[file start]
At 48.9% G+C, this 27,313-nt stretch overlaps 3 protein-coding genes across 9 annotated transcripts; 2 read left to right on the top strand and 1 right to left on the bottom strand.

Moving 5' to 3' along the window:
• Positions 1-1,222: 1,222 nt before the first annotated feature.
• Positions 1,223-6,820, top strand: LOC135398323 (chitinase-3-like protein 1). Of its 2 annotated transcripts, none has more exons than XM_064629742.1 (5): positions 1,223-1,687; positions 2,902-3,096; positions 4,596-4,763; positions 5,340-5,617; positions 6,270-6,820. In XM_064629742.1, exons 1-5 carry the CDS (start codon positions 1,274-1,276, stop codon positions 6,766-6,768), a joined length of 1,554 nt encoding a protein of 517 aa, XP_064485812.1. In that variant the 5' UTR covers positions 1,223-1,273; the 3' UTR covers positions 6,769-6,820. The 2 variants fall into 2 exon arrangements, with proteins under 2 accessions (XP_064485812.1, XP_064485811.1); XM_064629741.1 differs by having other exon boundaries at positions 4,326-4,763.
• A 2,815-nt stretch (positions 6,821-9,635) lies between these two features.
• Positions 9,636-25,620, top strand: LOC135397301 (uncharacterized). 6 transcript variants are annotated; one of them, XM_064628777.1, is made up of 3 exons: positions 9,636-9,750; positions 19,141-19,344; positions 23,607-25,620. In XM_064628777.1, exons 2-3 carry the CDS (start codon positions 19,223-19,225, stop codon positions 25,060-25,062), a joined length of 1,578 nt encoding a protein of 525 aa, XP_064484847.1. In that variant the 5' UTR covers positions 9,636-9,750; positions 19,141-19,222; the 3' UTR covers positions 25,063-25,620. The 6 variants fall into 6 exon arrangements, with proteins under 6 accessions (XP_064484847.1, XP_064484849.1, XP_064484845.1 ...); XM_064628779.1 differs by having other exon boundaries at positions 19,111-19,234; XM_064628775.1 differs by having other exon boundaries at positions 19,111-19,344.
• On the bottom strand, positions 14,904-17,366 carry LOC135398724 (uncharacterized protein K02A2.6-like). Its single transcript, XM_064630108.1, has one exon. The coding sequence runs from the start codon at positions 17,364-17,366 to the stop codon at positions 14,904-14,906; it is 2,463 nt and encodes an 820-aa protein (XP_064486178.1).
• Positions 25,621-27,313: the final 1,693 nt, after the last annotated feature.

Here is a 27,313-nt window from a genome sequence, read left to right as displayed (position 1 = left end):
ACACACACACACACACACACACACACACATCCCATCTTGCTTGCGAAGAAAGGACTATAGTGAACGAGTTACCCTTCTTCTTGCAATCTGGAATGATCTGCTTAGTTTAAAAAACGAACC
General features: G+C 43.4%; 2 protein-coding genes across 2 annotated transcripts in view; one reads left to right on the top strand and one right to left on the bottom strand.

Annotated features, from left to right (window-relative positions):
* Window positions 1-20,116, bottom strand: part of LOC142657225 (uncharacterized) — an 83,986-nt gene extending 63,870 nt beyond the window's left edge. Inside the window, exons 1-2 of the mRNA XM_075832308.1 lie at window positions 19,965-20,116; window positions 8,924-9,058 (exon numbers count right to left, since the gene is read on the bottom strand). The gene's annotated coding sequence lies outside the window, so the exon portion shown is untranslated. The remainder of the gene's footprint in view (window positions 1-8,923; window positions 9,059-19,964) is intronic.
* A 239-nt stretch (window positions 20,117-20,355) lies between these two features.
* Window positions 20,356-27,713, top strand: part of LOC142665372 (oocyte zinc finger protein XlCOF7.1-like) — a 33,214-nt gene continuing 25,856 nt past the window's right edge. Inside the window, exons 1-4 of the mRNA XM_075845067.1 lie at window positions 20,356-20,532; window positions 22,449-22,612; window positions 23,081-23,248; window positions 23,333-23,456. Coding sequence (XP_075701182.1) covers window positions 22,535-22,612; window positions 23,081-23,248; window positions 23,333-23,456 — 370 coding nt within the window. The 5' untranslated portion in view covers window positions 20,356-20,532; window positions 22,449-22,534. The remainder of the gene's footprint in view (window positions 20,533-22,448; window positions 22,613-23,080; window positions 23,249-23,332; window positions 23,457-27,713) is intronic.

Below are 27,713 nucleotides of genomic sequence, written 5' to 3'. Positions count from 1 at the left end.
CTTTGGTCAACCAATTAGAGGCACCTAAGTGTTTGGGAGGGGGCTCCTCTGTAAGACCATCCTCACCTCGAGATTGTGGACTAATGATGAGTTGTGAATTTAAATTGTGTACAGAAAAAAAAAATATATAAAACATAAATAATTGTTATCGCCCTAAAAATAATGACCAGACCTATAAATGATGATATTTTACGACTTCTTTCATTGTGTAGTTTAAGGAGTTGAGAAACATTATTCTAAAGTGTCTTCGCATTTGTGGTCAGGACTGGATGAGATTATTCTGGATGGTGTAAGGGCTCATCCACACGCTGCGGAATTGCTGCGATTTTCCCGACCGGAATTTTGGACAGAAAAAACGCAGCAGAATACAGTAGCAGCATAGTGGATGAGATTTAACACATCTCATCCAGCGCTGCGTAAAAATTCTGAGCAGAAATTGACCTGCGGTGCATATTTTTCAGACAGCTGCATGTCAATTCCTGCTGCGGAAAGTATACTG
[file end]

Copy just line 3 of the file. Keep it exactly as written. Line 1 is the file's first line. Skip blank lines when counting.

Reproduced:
• Positions 1-1,222: 1,222 nt before the first annotated feature.